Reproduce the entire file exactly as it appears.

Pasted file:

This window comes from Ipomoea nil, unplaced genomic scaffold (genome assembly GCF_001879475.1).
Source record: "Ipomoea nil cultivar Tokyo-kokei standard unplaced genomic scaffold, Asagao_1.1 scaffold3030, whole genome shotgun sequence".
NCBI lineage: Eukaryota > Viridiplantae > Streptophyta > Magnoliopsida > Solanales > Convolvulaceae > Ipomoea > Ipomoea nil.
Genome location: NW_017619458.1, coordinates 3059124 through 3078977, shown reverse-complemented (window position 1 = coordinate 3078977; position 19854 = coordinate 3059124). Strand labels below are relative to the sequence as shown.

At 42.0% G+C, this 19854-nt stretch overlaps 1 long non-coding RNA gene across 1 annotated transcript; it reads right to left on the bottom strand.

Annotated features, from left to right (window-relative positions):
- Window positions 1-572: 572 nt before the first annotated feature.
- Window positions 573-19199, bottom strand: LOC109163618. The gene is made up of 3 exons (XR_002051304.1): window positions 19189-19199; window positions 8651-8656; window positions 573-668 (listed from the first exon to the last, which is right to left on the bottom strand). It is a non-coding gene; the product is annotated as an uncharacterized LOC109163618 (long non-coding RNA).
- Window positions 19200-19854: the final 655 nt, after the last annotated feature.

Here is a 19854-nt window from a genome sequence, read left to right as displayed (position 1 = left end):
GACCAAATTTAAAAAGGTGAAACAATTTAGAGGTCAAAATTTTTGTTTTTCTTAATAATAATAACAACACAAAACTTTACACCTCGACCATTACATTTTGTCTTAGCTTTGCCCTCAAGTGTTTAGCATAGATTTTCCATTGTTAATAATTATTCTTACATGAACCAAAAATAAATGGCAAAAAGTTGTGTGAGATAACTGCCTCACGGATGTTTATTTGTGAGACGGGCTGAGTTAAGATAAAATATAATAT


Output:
This window comes from Ipomoea nil, unplaced genomic scaffold (genome assembly GCF_001879475.1).
Source record: "Ipomoea nil cultivar Tokyo-kokei standard unplaced genomic scaffold, Asagao_1.1 scaffold3030, whole genome shotgun sequence".
NCBI lineage: Eukaryota > Viridiplantae > Streptophyta > Magnoliopsida > Solanales > Convolvulaceae > Ipomoea > Ipomoea nil.
Genome location: NW_017619458.1, coordinates 3059124 through 3078977, shown reverse-complemented (window position 1 = coordinate 3078977; position 19854 = coordinate 3059124). Strand labels below are relative to the sequence as shown.

At 42.0% G+C, this 19854-nt stretch overlaps 1 long non-coding RNA gene across 1 annotated transcript; it reads right to left on the bottom strand.

Annotated features, from left to right (window-relative positions):
- Window positions 1-572: 572 nt before the first annotated feature.
- Window positions 573-19199, bottom strand: LOC109163618. The gene is made up of 3 exons (XR_002051304.1): window positions 19189-19199; window positions 8651-8656; window positions 573-668 (listed from the first exon to the last, which is right to left on the bottom strand). It is a non-coding gene; the product is annotated as an uncharacterized LOC109163618 (long non-coding RNA).
- Window positions 19200-19854: the final 655 nt, after the last annotated feature.

Here is a 19854-nt window from a genome sequence, read left to right as displayed (position 1 = left end):
GACCAAATTTAAAAAGGTGAAACAATTTAGAGGTCAAAATTTTTGTTTTTCTTAATAATAATAACAACACAAAACTTTACACCTCGACCATTACATTTTGTCTTAGCTTTGCCCTCAAGTGTTTAGCATAGATTTTCCATTGTTAATAATTATTCTTACATGAACCAAAAATAAATGGCAAAAAGTTGTGTGAGATAACTGCCTCACGGATGTTTATTTGTGAGACGGGCTGAGTTAAGATAAAATATAATAT